CANARYVILLE — Parents who waited for their children to exit Alexander Graham Elementary School said they are angry and confused about the school’s inclusion on a list of public schools slated for potential closure by CPS.
“The schools aren’t bad. The kids aren’t bad. But this is Canaryville and nobody cares about Canaryville,” said Connie Johnston, 59, a Graham graduate who said she’s put her 15 children and nine grandchildren through the school. “It’s sad what this is doing to the kids.”
CPS on Wednesday released a list of 129 schools that may be closed by the start of next school year as it looks to close a budget gap they say has swelled to $1 billion. Seven schools were from Pershing Network on the southwest side.
The school district has said the list isn't final, and will remain under consideration until the remaining community feedback meetings have been conducted.
Graham principal John Nichols said he feels “very positive” that the school — considered by CPS as underutilized and on academic probation — will be removed from the list, but declined further comment until the next community feedback forum for the network, scheduled for 7 p.m. Thursday at the Fuller Park Fieldhouse, 331 W. 45th St.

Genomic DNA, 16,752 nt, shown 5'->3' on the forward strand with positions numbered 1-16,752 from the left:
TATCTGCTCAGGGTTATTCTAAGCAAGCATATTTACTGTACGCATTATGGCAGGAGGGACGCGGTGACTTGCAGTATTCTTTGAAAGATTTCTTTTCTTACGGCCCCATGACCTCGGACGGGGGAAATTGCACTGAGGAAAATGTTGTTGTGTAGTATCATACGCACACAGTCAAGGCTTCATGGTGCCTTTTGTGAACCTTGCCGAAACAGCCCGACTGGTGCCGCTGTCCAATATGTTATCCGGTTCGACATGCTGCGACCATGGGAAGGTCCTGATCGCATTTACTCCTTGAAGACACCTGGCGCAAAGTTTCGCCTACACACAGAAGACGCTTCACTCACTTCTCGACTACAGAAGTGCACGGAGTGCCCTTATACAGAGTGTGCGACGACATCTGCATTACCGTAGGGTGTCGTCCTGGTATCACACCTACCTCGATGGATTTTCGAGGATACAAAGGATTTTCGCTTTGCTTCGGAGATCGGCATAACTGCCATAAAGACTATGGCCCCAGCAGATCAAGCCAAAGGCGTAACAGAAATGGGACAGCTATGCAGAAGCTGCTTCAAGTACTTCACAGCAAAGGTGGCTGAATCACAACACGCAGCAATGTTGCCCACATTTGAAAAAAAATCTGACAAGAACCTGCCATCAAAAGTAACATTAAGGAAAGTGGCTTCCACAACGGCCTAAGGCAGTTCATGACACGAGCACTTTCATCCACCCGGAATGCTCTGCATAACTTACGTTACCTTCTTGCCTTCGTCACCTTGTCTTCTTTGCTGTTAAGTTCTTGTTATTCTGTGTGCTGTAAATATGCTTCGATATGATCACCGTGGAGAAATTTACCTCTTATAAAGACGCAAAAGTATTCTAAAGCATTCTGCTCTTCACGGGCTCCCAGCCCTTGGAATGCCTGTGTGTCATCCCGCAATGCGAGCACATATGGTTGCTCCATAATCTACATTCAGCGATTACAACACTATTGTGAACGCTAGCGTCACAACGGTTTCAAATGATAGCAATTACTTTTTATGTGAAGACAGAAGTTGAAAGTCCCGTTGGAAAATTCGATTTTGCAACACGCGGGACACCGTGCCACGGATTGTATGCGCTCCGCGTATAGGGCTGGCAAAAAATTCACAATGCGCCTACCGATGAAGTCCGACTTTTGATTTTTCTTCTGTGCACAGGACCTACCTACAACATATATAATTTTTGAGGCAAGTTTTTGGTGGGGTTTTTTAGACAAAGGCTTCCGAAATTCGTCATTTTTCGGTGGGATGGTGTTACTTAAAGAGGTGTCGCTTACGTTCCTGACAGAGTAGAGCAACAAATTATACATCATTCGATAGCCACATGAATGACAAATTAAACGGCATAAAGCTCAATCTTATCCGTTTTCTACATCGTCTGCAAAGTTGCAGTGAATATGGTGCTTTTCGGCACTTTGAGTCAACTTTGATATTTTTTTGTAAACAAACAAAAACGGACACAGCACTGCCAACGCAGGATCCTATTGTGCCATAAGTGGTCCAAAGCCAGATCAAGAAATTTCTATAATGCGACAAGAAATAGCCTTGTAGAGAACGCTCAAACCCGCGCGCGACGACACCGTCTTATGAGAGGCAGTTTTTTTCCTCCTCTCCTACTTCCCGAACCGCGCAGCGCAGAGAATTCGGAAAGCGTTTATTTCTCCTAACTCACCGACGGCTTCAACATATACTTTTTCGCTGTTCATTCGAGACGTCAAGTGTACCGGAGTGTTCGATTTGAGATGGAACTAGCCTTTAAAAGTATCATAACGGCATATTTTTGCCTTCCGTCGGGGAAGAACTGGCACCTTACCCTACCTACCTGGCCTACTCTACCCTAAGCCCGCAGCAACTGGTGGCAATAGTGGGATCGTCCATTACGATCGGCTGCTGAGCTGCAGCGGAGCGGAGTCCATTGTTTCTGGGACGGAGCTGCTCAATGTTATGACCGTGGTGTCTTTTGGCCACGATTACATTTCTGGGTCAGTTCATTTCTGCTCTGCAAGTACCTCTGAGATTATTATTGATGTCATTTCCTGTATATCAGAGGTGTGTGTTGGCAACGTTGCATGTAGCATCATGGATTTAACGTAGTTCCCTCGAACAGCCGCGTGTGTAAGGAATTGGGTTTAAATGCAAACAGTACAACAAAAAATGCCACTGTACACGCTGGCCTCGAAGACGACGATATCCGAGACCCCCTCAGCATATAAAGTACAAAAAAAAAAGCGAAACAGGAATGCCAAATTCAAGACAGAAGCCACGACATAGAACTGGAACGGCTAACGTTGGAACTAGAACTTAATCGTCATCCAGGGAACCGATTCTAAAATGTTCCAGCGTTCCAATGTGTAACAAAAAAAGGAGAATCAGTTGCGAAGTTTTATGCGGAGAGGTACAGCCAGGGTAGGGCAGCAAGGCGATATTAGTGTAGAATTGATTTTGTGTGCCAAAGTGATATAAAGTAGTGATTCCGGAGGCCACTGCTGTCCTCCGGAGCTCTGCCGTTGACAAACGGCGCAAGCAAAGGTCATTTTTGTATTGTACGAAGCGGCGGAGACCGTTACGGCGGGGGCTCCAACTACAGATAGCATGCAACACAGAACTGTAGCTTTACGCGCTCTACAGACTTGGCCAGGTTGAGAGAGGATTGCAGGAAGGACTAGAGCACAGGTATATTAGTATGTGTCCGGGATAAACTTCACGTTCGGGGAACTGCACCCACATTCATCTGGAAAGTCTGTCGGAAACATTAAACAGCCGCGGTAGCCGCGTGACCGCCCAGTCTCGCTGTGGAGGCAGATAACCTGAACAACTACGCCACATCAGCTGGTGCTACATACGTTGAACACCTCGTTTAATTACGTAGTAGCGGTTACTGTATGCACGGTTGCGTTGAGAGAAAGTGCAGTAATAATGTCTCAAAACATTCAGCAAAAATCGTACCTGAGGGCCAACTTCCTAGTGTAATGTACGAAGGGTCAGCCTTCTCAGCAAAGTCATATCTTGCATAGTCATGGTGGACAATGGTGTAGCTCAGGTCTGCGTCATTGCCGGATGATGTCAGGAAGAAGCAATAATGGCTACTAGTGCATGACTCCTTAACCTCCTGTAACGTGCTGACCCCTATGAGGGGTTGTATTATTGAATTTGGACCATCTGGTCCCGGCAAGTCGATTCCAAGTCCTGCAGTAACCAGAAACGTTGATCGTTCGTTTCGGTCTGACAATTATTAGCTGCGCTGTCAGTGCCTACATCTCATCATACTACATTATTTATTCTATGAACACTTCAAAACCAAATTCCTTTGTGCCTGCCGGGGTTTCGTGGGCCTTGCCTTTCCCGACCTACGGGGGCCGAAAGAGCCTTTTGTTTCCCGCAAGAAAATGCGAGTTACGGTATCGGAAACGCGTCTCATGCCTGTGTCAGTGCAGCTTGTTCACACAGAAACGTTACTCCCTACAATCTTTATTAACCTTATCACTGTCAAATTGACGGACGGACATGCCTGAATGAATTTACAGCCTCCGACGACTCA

Several parents didn’t share the principal's optimism.
One mother who was walking away from the school with her four Graham students said she isn’t making any backup plans “because I just don’t believe it yet.” Another wondered aloud how she'd be able to afford tuition at St. Gabriel, a nearby Catholic school.
Victor Simon, the Pershing Network chief, said now that the initial list has been released by CPS, parents and faculty within the affected schools should be focusing their efforts on highlighting the values of school programs, then bring those concerns to Thursday’s forum.
Over at Hendricks Elementary, some parents walked away from the school, 4316 S. Princeton Ave., clutching pamphlets publicizing a rally before Thursday's forum.
One mother who lives across the street from the school and asked to be identified only by her first name, Lorraine, said she was concerned about the future for her son, a 3-year-old preschooler at Hendricks, where an overwhelming number of the school's students, some 97 percent, are low-income.
The school, she said, was recently remodeled "with money they say they ain't got."
"They're going to close Hendricks. They're gonna close Graham, which is so close to here. So what are we supposed to do? What do they want?"